Science fiction has always been known for its predictions. After all, the genre itself sprung from the minds of futurists and speculative scientists. That is why it should come as no surprise to learn that the cutting edge medical practice known as telemedicine has similar roots. All it takes is a revolutionary invention such as radio to spark an image like the one on the cover of the April 1924 issue of Radio News. It features a television-like contraption enabling a family to experience a doctor visit in the comfort of their own home. The editor seized the concept of two-way communication and inadvertently gave birth to the concept of telemedicine.
Of course, the first experimental television transmission did not occur until 1927, three years after the magazine was published. Radio had only just started reaching American homes. Yet, human ingenuity had already ensured that wherever a signal could be received, vital information would ride on its back. During the Civil War, telegraph had been used to transmit everything from medical supplies to lists of casualties. It is even conceivable that medical consultations could have taken place. In 1876, Alexander Graham Bell invented the telephone and the human voice entered the fray.
The first branch of medicine to establish a basic model for telemedicine was radiology. In the late 1940’s, radiologists transmitted medical records over a distance of 24 miles, from West Chester to Philadelphia, PA. At the start of the 50’s, medical literature already began making references to telemedicine. Canadian radiologists actually established a teleradiology system. At the end of that decade, video communications were being used by the American medical community to accomplish everything from neurological examinations to group therapy sessions and even training seminars. By the time TV dominated American culture and begun beaming Jack Kennedy into living rooms, government agencies like NASA, the Department of Defense and the U.S. Department of Health, Education and Welfare began to take interest in the possibilities of telemedicine.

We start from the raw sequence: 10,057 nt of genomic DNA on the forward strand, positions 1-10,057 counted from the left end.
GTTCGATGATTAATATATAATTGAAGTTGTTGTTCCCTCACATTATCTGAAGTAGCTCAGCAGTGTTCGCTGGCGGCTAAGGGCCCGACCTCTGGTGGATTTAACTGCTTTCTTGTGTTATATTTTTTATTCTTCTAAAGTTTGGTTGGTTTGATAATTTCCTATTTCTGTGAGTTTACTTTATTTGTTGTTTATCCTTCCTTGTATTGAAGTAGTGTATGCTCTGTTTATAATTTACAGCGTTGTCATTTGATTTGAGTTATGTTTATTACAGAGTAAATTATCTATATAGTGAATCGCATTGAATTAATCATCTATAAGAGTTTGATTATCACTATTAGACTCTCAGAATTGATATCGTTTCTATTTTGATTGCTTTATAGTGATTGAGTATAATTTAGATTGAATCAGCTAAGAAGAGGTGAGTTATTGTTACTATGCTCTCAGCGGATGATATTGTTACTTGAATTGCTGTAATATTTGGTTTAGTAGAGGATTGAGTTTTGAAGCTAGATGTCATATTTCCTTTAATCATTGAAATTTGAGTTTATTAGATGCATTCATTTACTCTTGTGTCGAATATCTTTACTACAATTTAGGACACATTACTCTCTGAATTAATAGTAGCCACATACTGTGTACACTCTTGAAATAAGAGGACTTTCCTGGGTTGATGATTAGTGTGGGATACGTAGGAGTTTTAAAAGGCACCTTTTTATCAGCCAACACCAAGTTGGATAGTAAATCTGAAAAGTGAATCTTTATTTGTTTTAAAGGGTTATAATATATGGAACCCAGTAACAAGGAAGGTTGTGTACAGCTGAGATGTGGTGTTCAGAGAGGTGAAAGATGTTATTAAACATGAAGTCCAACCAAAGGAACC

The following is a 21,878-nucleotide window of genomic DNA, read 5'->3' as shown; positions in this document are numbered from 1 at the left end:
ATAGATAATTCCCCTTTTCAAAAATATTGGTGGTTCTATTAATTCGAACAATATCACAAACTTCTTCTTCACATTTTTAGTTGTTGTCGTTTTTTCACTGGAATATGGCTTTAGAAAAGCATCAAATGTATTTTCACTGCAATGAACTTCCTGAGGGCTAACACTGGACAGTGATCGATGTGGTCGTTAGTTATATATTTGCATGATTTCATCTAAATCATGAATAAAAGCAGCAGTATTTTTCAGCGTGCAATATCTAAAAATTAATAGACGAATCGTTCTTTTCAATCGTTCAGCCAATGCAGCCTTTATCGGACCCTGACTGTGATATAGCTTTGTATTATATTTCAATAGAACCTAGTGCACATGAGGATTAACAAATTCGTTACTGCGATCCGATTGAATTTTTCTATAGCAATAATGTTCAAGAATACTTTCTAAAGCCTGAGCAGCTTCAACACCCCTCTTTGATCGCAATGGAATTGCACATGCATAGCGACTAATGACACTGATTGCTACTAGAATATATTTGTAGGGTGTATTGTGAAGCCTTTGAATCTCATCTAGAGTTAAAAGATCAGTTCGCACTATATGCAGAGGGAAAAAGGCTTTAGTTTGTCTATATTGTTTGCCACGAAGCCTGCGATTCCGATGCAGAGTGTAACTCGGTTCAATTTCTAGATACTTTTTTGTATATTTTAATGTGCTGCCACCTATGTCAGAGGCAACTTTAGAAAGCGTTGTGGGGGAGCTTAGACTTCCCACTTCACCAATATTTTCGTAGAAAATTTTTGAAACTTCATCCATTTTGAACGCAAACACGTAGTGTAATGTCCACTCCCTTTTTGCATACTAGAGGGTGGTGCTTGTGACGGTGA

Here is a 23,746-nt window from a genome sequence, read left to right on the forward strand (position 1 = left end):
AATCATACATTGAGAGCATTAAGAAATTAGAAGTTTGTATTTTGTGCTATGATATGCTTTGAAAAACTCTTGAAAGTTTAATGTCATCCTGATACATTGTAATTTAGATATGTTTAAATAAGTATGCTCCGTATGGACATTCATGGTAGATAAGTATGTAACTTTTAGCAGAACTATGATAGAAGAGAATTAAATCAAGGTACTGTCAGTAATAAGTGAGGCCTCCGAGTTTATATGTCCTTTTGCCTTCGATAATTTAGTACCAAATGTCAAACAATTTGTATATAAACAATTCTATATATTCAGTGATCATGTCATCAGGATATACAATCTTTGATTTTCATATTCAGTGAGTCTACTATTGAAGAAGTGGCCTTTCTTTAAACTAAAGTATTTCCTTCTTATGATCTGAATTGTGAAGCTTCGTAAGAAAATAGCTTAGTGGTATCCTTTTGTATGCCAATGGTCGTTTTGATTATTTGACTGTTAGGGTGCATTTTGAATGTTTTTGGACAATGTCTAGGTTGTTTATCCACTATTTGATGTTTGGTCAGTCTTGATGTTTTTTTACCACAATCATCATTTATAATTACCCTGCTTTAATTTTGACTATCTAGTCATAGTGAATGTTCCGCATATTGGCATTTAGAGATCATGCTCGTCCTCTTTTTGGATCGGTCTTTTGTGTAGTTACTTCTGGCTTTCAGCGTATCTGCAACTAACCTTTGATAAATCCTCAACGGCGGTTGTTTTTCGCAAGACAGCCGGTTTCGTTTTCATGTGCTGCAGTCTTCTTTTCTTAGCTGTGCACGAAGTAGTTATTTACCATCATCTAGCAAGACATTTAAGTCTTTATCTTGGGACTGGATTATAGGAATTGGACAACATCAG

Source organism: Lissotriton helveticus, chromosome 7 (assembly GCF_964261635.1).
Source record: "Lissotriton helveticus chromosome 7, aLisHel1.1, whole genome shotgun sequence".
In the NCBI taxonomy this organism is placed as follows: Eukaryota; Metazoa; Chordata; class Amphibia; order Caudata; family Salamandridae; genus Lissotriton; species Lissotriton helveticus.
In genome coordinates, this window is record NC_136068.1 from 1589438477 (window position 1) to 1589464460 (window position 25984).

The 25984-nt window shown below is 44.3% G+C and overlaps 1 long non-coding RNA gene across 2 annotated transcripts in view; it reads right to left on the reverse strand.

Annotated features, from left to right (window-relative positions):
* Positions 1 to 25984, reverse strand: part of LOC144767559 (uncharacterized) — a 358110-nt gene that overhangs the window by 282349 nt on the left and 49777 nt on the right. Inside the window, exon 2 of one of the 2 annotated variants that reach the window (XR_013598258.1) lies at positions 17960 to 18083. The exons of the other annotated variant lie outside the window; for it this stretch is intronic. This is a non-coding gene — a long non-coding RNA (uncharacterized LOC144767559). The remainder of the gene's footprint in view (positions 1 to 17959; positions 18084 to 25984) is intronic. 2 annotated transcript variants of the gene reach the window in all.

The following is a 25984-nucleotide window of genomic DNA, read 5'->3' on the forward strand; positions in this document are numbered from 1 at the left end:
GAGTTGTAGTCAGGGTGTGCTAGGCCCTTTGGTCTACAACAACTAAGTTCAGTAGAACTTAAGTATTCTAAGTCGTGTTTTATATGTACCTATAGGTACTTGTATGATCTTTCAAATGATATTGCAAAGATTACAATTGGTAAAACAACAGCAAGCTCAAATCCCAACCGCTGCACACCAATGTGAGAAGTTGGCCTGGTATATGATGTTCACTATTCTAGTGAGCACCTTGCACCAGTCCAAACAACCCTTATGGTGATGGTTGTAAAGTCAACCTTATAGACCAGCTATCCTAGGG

With Uncle Sam investing time and money in telemedicine, progress picked up the pace. A string of breakthroughs followed
Once satellites entered the picture, the road to modern telemedicine was paved. The reliability of satellite networks made it possible for the idea to expand beyond universities and medical centers to private industry. The federal government has long since begun to amass an inventory of telemedicine applications. The Department of Defense and Department of Veterans Affairs keep full record of telemedicine activities at their facilities. Private organizations have long since been keeping track of both public and private telemedicine programs. The advent of the World Wide Web and now, wireless technology, has blown the field of telemedicine wide open. The possibilities are exhilarating. MD Live Care prides itself on being at the forefront of modern telemedicine. To learn more about what telemedicine can do for you, contact us today.